• The Arby’s where all this evidence was found is near a hotel North Haven police let a tow truck driver take Pan to after they encountered him on the train tracks, in a car with a stolen license plate on it, on the night of the murder. The warrant reveals that police knew the license plate was stolen when they let Pan go, and arranged a ride to take him to a hotel, from which he fled and ditched evidence.

• A New Haven police dispatcher later put out a bulletin falsely claiming the fleeing murderer was believed to be Black. New Haven police sent out that incorrect dispatch 90 minutes after the North Haven police encountered Pan on the train tracks.

• Perhaps most surprisingly, police said they found connections between bullets fired at the scene of Jiang’s homicide with bullets fired the previous night at New Haven Public Schools Asst. Supt. Paul Whyte’s house on Osborn Street in Beaver Hills. The affidavits also state that the bullets found at Jiang’s homicide and in Whyte’s house are likely linked to bullets fired in December on Huntington Street, in January on Stimson Road, and earlier the day of Jiang’s murder on Shepard Street in Hamden. No one was physically hurt in any of those other shootings. They did contribute to a climate of fear in the city about gun violence.

“Obviously, there’s always the wanting to understand the ‘why’ of it all,” Whyte told the Independent on Friday when asked how he felt about the potential link between the shooting of his house and the murder of Jiang. “It is so very unsettling.”

Whyte said that his family has been “strong and together” in the wake of the shooting of his house. He said he’s thankful that the shooting resulted in only “property damage” at his family’s home in Beaver Hills, and that he is “horrified by the loss of life” that took place the following night on Lawrence Street.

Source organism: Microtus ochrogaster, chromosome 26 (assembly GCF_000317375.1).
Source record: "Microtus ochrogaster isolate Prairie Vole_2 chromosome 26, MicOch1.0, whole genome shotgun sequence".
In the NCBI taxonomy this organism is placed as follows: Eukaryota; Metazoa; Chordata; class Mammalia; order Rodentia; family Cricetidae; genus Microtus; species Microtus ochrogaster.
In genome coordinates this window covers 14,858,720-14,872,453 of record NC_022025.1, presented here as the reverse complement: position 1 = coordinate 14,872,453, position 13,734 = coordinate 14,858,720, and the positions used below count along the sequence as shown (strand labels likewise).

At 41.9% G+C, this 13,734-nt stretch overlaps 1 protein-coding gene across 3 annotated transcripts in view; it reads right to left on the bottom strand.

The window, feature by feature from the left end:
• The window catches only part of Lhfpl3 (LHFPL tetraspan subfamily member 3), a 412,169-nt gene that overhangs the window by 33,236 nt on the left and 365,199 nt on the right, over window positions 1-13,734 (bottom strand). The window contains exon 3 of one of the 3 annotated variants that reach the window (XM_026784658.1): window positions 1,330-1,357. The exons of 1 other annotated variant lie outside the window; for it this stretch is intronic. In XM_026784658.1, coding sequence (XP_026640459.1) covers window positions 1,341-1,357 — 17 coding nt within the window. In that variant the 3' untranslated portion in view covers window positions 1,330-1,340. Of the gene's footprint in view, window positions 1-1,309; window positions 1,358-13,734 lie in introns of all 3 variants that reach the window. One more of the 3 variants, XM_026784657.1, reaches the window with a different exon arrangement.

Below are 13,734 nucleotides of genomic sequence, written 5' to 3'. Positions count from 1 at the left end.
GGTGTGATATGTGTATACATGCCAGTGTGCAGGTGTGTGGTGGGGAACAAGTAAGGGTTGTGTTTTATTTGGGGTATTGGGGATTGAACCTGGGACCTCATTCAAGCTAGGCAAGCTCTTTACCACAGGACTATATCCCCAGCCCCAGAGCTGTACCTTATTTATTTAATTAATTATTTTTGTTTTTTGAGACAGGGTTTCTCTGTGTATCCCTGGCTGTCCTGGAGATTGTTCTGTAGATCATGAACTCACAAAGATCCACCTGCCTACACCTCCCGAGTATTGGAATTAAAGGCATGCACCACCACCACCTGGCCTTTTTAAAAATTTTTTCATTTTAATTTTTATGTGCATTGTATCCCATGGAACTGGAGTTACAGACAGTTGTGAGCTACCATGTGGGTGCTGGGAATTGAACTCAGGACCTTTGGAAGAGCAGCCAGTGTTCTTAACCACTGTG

The arrest warrant reveals much more than the evidence the police have collected that ultimately led to state prosecutors charging Pan with murder.

It also reveals a whole host of detective work—interviews with witnesses, tracking down of surveillance video and audio, visits to multiple car dealerships in Massachusetts, combing through Facebook profiles and messages, pinging a cellphone to track Pan and his parents to North Carolina and Georgia, identifying Pan’s mom’s Lexus and its multiple visits to New Haven in the months before Jiang’s murder, finding and interviewing Pan’s parents in rural Georgia—that all led to Pan’s ultimate arrest in Alabama.

The Night Kevin Jiang Was Murdered

Many of the details of the investigation are included in a Feb. 26 affidavit written by Det. Zaweski.

He wrote that, on Feb. 6 at around 8:33 p.m., city police officers responded to the intersection of Lawrence and Nicoll Streets regarding a person shot.

The police received 911 calls from multiple people who reported hearing numerous gunshots in the area and observing a dark-colored SUV fleeing the intersection.